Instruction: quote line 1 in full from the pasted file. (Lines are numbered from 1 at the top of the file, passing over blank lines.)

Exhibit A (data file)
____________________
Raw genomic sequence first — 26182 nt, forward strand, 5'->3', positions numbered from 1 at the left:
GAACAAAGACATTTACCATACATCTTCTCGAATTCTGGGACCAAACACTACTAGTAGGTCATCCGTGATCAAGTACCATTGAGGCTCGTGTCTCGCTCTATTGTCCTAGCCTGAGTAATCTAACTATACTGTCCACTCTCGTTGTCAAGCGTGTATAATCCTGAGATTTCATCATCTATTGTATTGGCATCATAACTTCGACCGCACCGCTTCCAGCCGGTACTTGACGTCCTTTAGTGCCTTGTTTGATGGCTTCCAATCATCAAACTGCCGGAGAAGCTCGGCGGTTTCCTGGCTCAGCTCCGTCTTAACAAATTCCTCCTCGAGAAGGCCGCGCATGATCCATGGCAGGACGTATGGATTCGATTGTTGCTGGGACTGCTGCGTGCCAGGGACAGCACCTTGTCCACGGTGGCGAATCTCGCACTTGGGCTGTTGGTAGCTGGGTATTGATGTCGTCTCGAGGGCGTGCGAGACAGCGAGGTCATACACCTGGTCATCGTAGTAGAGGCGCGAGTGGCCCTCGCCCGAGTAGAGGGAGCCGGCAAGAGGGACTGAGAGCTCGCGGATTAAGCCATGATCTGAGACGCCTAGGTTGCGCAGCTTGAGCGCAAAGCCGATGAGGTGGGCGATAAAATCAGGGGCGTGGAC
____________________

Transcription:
Raw genomic sequence first — 26182 nt, forward strand, 5'->3', positions numbered from 1 at the left: